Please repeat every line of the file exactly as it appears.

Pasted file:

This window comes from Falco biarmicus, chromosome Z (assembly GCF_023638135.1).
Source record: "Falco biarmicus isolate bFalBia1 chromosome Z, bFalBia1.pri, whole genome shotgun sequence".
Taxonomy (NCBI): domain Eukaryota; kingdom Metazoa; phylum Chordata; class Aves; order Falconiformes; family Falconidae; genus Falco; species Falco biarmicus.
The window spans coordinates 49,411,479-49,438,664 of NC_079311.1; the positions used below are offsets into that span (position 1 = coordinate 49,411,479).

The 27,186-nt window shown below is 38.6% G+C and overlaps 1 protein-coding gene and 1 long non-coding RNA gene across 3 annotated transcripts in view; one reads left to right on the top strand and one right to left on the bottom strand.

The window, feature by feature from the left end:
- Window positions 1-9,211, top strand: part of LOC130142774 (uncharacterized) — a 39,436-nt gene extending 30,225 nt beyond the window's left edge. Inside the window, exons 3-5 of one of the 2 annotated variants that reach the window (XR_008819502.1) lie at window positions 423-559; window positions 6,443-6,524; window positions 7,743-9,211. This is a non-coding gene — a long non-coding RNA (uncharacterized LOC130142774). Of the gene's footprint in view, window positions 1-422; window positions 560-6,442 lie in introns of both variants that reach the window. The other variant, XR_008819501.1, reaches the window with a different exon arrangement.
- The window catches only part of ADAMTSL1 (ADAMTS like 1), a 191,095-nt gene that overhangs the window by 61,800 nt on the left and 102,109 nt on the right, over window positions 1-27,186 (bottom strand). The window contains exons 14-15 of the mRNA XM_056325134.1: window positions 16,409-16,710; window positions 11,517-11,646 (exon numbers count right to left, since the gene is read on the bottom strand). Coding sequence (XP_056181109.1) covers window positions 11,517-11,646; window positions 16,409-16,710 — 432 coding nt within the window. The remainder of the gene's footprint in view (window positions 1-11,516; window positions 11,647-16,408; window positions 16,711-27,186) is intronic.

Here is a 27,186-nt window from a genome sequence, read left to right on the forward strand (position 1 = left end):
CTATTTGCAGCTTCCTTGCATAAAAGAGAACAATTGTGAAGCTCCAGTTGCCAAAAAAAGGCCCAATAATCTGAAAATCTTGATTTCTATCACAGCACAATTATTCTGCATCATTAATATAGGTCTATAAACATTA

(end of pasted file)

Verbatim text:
This window comes from Falco biarmicus, chromosome Z (assembly GCF_023638135.1).
Source record: "Falco biarmicus isolate bFalBia1 chromosome Z, bFalBia1.pri, whole genome shotgun sequence".
Taxonomy (NCBI): domain Eukaryota; kingdom Metazoa; phylum Chordata; class Aves; order Falconiformes; family Falconidae; genus Falco; species Falco biarmicus.
The window spans coordinates 49,411,479-49,438,664 of NC_079311.1; the positions used below are offsets into that span (position 1 = coordinate 49,411,479).

The 27,186-nt window shown below is 38.6% G+C and overlaps 1 protein-coding gene and 1 long non-coding RNA gene across 3 annotated transcripts in view; one reads left to right on the top strand and one right to left on the bottom strand.

The window, feature by feature from the left end:
- Window positions 1-9,211, top strand: part of LOC130142774 (uncharacterized) — a 39,436-nt gene extending 30,225 nt beyond the window's left edge. Inside the window, exons 3-5 of one of the 2 annotated variants that reach the window (XR_008819502.1) lie at window positions 423-559; window positions 6,443-6,524; window positions 7,743-9,211. This is a non-coding gene — a long non-coding RNA (uncharacterized LOC130142774). Of the gene's footprint in view, window positions 1-422; window positions 560-6,442 lie in introns of both variants that reach the window. The other variant, XR_008819501.1, reaches the window with a different exon arrangement.
- The window catches only part of ADAMTSL1 (ADAMTS like 1), a 191,095-nt gene that overhangs the window by 61,800 nt on the left and 102,109 nt on the right, over window positions 1-27,186 (bottom strand). The window contains exons 14-15 of the mRNA XM_056325134.1: window positions 16,409-16,710; window positions 11,517-11,646 (exon numbers count right to left, since the gene is read on the bottom strand). Coding sequence (XP_056181109.1) covers window positions 11,517-11,646; window positions 16,409-16,710 — 432 coding nt within the window. The remainder of the gene's footprint in view (window positions 1-11,516; window positions 11,647-16,408; window positions 16,711-27,186) is intronic.

Here is a 27,186-nt window from a genome sequence, read left to right on the forward strand (position 1 = left end):
CTATTTGCAGCTTCCTTGCATAAAAGAGAACAATTGTGAAGCTCCAGTTGCCAAAAAAAGGCCCAATAATCTGAAAATCTTGATTTCTATCACAGCACAATTATTCTGCATCATTAATATAGGTCTATAAACATTA